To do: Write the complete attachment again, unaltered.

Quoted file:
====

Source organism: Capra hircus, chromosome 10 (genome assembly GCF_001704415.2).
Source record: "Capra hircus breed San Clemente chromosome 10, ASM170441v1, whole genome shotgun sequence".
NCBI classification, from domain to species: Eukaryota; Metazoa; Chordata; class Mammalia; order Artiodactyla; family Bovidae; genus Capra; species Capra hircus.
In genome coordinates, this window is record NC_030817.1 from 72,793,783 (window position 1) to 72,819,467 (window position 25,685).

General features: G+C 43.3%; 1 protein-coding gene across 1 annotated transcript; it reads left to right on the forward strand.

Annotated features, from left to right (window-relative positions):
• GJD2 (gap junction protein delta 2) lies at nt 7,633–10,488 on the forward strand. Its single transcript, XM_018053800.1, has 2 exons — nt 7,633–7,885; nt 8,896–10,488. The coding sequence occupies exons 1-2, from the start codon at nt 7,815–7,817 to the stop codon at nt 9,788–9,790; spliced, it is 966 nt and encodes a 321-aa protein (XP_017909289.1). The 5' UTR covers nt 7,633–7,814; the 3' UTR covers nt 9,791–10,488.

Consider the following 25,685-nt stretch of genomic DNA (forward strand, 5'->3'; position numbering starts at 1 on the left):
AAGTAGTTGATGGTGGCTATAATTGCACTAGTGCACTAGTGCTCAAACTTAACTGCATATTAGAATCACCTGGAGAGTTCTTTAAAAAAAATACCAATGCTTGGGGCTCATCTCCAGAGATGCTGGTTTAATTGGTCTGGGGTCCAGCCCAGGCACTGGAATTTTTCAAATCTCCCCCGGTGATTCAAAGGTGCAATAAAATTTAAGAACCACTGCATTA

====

Source organism: Capra hircus, chromosome 10 (genome assembly GCF_001704415.2).
Source record: "Capra hircus breed San Clemente chromosome 10, ASM170441v1, whole genome shotgun sequence".
NCBI classification, from domain to species: Eukaryota; Metazoa; Chordata; class Mammalia; order Artiodactyla; family Bovidae; genus Capra; species Capra hircus.
In genome coordinates, this window is record NC_030817.1 from 72,793,783 (window position 1) to 72,819,467 (window position 25,685).

General features: G+C 43.3%; 1 protein-coding gene across 1 annotated transcript; it reads left to right on the forward strand.

Annotated features, from left to right (window-relative positions):
• GJD2 (gap junction protein delta 2) lies at nt 7,633–10,488 on the forward strand. Its single transcript, XM_018053800.1, has 2 exons — nt 7,633–7,885; nt 8,896–10,488. The coding sequence occupies exons 1-2, from the start codon at nt 7,815–7,817 to the stop codon at nt 9,788–9,790; spliced, it is 966 nt and encodes a 321-aa protein (XP_017909289.1). The 5' UTR covers nt 7,633–7,814; the 3' UTR covers nt 9,791–10,488.

Consider the following 25,685-nt stretch of genomic DNA (forward strand, 5'->3'; position numbering starts at 1 on the left):
AAGTAGTTGATGGTGGCTATAATTGCACTAGTGCACTAGTGCTCAAACTTAACTGCATATTAGAATCACCTGGAGAGTTCTTTAAAAAAAATACCAATGCTTGGGGCTCATCTCCAGAGATGCTGGTTTAATTGGTCTGGGGTCCAGCCCAGGCACTGGAATTTTTCAAATCTCCCCCGGTGATTCAAAGGTGCAATAAAATTTAAGAACCACTGCATTA